NFTs and the environment Part 1

By Brand Heeler

Can NFTs ever be green? Some initial thoughts

In recent years, blockchains have been accused of imposing an unsupportable burden on the environment. The energy needed to operate Bitcoin alone has been compared to the national requirements of a small country. Does this mean your new NFT artwork is killing the planet? Is your digital pride and joy actually a badge of shame?

Blockchains are often mentioned in the same breath as Bitcoin as if they were interchangeable. They are, of course, very separate concepts: blockchain is the underlying technology of which Bitcoin is merely a specific implementation (albeit the first and most prominent). But they’ve been together from the start, so what’s true of Bitcoin is sometimes taken as being true of all blockchains. However, as this article will discuss, that is not necessarily always the case.

At its simplest, a blockchain is a dataset which can be added to but not otherwise modified. Each set of entries (‘blocks’) on the blockchain is cryptographically secured to the blocks immediately preceding and succeeding it, in much the same way as a row of knitting is secured to the rows immediately before and after it. Just as a row, once knitted, cannot be altered without unpicking all subsequent rows, so a block, once committed to the blockchain, cannot be edited without altering all subsequent blocks.

Bitcoin is a specific cryptocurrency secured on a particular blockchain. It was conceived in the depths of the Global Financial Crisis of 2007-09 as a response to the perceived failure of central banks to protect fiat currencies against inflation. The overriding priority for Bitcoin was therefore to avoid coming under the control of any single interest or interest group who might choose to manipulate it to their advantage. Consequently, it was designed to be maximally decentralised and ‘trustless’, relying solely on the consensus of its participants (‘nodes’) for its operation. In the case of Bitcoin, this consensus is protected by ‘proof-of-work’ (POW), a ‘consensus mechanism’ which requires nodes to justify their participation in the blockchain by solving algorithmic puzzles. In theory, these puzzles are so complex that it is technologically and economically infeasible for anyone to dominate the consensus so as to gain control over the Bitcoin blockchain.

As a technical solution to Bitcoin’s specific demands, POW is extremely elegant but it is energy intensive and poorly scalable. It comes at a cost of significant computational effort and hardware and this cost rises dramatically as the blockchain grows, requiring an increasing investment of resources for ever-diminishing returns. POW may have suited Bitcoin’s needs in the early days but now looks increasingly unsustainable and needlessly wasteful. Nevertheless, where Bitcoin has led, other blockchains have followed. POW is often touted as the gold standard consensus mechanism but that does not make it a ‘one size fits all’ solution. The size and complexity of Bitcoin arguably necessitate the highest levels of security and decentralisation: it exists in billions of individual units and subunits which are widely and frequently traded and are highly fungible (i.e. each is indistinguishable from all others).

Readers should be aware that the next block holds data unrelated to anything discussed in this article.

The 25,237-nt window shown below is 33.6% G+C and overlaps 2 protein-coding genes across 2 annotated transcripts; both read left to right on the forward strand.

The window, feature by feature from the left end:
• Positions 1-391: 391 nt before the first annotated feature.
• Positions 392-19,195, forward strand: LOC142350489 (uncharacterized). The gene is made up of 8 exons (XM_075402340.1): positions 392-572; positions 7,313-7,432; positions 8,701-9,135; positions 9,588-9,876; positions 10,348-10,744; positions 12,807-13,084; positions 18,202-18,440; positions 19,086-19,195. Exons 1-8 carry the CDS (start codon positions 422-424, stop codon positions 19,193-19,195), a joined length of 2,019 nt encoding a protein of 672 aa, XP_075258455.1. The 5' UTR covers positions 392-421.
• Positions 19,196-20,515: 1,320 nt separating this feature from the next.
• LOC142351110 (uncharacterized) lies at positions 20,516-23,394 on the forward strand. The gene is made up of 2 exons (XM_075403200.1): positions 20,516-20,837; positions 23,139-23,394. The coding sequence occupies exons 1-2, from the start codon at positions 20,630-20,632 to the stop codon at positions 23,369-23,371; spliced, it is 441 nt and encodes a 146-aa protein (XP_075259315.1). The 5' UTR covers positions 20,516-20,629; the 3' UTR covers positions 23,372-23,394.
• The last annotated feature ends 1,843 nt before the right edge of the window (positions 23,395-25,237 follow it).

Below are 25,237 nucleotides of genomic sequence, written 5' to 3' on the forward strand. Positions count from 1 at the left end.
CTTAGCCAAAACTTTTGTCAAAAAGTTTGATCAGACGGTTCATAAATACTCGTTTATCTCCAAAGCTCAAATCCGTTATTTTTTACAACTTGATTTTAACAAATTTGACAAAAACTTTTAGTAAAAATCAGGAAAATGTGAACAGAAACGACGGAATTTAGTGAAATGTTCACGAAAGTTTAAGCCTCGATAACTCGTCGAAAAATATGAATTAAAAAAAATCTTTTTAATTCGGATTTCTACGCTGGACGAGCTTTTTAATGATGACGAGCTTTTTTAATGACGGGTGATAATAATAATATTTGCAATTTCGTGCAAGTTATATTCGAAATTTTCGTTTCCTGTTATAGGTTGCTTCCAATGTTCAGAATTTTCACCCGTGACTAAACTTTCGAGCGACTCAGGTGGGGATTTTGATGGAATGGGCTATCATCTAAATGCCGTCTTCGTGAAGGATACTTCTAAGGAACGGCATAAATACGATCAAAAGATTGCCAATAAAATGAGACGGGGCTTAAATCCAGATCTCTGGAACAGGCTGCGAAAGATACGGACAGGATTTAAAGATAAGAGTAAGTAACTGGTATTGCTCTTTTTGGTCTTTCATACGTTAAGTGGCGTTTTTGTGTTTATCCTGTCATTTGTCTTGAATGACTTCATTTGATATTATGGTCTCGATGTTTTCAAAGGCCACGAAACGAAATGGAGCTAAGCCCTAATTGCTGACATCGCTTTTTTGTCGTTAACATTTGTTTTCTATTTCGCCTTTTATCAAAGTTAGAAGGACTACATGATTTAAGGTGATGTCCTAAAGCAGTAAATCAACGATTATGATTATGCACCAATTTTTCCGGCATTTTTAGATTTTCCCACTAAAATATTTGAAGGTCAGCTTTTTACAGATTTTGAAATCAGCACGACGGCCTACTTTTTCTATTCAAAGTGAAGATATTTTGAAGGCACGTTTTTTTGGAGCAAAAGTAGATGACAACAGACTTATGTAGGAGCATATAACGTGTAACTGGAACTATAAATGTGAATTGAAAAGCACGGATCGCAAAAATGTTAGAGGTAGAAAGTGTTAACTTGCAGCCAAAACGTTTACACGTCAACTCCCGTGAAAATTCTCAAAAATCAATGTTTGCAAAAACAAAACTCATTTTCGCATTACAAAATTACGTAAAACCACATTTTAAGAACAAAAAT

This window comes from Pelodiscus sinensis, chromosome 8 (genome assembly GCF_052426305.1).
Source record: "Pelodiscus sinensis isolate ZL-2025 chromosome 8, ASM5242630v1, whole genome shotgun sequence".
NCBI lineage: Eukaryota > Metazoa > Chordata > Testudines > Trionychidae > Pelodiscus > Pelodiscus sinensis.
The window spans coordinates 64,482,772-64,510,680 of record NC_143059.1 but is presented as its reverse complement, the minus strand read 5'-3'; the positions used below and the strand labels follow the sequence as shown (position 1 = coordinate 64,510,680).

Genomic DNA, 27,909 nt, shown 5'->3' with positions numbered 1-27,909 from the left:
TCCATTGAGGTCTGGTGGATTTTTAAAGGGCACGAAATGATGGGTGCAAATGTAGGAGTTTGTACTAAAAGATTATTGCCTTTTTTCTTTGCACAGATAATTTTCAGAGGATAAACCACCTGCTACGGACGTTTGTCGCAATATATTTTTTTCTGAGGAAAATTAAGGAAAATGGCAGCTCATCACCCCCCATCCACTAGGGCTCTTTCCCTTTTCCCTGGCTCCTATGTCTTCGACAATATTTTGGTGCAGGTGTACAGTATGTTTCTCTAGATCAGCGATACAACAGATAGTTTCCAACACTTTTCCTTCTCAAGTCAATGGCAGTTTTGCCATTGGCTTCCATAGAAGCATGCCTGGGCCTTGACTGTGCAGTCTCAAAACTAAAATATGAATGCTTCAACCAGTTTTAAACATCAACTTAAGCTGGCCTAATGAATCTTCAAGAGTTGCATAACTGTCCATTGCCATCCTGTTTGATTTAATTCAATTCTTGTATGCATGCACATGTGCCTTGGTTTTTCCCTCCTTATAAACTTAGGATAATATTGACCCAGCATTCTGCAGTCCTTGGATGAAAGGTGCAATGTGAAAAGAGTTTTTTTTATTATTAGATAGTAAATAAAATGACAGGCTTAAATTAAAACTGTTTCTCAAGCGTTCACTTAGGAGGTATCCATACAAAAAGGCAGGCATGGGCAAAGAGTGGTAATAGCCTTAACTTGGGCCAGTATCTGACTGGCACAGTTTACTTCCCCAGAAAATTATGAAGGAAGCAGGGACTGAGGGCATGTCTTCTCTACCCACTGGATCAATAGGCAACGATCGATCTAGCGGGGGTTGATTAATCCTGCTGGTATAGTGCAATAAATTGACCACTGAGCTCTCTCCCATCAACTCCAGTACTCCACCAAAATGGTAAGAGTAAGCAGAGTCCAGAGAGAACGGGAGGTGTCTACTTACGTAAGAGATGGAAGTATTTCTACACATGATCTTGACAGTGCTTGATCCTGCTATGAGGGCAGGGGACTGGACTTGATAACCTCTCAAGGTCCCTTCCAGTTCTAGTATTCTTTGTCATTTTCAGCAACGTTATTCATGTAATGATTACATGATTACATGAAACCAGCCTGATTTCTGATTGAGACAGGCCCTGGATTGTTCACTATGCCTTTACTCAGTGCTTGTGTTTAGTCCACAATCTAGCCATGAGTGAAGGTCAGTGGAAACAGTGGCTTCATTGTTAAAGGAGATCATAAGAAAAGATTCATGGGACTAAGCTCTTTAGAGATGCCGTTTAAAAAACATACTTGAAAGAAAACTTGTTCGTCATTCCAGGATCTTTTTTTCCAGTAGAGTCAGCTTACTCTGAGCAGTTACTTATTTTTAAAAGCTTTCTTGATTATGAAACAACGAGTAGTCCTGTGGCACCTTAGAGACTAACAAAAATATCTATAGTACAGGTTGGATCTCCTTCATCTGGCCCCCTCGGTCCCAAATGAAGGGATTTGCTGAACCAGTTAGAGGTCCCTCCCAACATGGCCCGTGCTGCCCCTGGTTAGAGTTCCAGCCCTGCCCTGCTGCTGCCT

NFTs, by contrast, are significantly fewer in number, are traded less often and are (by definition) non-fungible, so cheaper alternatives to POW may be appropriate. Furthermore, POW may not actually be as effective as is claimed. Far from being a magic shield against overbearing centralisation, it has failed to prevent economic pressures consolidating influence over Bitcoin in a handful of mining pools. Worse still, in 2014 a single mining pool ( inadvertently achieved a critical 51% share of control, before voluntarily reducing this to 39.99% to restore trust in the cryptocurrency.

There are numerous alternatives to POW, each of which strikes a different balance between security, cost and scalability. The most popular alternative is ‘proof-of-stake’ (POS) which requires miners to demonstrate a specified holding of a blockchain’s tokens. This rewards investment of time and commitment to the blockchain and consumes orders-of-magnitude less energy than POW — perhaps as little as 0.05%, according to the Ethereum Foundation. While a POS-secured blockchain could theoretically fall under the control of a cabal of incumbent interests, the considerable cost savings can make this a risk worth taking, especially bearing in mind that even POW has not saved Bitcoin from the threat of oligopoly.

This article contains our thoughts and opinions on an issue of general interest and is written from the perspective of Australian and/or English law. It is not legal advice and is not provided in the context of a solicitor-client relationship. It may not even be relevant to your jurisdiction. No duty of care is assumed or accepted. Please carry out appropriate research and consult with a suitably qualified legal expert before taking any action or making any decisions.